The thickness of the silica gel coating on the inorganic particles may be varied considerably and may be either a continuous or discontinuous coating, that is, the inorganic particles may or may not be completely coated. The surface of the inorganic particles must have sufficient silica gel coated thereon, however, to impart the necessary sorptive insecticidal properties to the composition. Since the lipid layer of insects is very thin, only a small amount of sorptive silica gel is necessary to kill the insects, and hence only a small quantity of silica gel coating on the inorganic particles is neces- 3 sary. In general, the silica gel coating will be at least 0.1 percent by weight of the total weight of the coated particles. and preferably at least about 0.2 percent. Insofar as the effectiveness of the insecticidal composition is concerned, there does not appear to be an upper limit on the quantity of the silica gel coating. For economical reasons, however, the quantity of such coating will be kept to a minimum, generally not exceeding approximately percent by weight of the total weight of the coated particles.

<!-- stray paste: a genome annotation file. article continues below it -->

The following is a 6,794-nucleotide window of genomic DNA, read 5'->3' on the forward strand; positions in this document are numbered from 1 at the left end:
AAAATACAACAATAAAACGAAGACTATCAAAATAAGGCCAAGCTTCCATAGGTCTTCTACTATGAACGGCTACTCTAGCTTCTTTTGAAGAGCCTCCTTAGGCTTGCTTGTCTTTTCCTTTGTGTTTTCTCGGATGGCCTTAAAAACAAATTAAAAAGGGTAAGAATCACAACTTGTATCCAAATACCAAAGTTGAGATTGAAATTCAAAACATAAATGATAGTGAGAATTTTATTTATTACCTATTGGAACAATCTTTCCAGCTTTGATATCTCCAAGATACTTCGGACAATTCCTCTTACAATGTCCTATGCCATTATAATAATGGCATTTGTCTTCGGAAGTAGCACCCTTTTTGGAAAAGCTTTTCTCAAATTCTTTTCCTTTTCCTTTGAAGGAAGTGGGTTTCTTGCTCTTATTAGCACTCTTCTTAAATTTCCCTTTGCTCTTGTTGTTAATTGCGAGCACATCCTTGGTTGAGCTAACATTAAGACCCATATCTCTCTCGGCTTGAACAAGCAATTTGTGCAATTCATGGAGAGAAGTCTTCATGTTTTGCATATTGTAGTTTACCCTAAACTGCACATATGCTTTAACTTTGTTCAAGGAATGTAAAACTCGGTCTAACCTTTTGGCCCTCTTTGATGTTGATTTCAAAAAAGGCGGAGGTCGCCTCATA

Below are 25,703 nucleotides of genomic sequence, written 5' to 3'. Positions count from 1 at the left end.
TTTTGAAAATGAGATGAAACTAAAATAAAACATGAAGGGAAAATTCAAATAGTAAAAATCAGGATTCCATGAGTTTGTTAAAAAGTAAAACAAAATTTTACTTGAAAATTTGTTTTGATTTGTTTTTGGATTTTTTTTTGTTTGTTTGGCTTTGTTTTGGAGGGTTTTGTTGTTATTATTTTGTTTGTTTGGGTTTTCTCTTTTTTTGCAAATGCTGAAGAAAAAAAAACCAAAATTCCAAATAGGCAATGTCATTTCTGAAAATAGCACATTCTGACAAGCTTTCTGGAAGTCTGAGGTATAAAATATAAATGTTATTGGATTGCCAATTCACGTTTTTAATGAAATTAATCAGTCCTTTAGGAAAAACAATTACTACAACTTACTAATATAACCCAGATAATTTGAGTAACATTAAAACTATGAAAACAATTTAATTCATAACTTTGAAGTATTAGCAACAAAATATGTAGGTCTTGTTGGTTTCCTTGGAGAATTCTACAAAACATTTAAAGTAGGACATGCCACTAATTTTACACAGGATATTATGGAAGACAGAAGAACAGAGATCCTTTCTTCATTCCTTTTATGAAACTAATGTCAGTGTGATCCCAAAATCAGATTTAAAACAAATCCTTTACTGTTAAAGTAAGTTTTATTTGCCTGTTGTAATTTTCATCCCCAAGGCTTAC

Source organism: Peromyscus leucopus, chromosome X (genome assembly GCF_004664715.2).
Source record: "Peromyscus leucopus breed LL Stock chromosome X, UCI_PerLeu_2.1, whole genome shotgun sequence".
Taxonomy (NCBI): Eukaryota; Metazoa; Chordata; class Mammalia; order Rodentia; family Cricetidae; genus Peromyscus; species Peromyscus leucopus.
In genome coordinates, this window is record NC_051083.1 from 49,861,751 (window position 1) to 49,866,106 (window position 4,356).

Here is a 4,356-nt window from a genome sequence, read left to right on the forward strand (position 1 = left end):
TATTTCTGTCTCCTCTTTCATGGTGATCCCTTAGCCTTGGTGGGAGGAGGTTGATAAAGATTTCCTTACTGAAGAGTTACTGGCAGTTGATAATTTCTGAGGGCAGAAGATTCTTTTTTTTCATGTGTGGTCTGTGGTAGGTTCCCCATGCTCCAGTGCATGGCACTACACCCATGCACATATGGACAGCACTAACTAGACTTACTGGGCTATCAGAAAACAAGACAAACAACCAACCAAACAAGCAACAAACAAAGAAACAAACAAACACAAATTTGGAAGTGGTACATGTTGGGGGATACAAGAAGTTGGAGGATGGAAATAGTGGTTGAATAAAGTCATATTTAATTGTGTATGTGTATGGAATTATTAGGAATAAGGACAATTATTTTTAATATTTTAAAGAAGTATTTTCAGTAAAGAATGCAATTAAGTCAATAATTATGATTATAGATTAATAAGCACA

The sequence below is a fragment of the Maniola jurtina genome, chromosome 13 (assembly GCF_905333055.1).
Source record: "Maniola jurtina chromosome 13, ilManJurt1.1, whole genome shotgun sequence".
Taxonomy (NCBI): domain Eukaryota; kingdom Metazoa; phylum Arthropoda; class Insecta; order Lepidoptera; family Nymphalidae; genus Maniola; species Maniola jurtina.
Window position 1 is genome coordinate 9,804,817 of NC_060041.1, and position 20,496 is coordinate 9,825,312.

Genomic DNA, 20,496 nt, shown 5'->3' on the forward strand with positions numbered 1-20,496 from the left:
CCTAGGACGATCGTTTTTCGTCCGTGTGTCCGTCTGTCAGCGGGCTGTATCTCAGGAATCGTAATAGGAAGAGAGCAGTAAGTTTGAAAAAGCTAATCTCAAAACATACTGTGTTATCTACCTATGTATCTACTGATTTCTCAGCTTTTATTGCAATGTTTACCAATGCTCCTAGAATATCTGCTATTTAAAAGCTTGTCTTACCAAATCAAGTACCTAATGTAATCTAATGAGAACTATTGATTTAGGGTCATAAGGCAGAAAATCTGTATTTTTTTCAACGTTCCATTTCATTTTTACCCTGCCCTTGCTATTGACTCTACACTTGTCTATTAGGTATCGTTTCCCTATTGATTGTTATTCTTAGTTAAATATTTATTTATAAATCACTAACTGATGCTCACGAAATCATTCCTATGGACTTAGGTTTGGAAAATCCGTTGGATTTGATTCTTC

It should also be noted that the silica gel coated inorganic particles, of course, are applied in powder form as a batch or dosage of the finely divided coated particles rather than as single particles. Consequently, it is not essential that every particle in such batch have the same quantity of silica gel coating, as it is the effect of the total batch which is significant. In other words, the total batch must contain a sufficient quantity of the sorptive silica gel to provide the necessary insecticidal properties rather than the individual particles. Accordingly, based on the total weight of such a batch, the sorptive silica gel should comprise at least about 0.1 percent by weight and preferably at least 0.2 percent. In this regard, it should also be noted that in some instances, since the insecticidal composition is preferably produced by coating the inorganic particles by in situ formation of the gel about the particles followed by comminution to provide a composition of reduced particle size, some individual particles of the composition may contain little or no silica gel coating. Since the coated particles are used as a batch, however, this will not affect the effectiveness of the composition as an insecticide, so long as the composition as a whole contains the indicated minimum quantity of sorptive silica gel.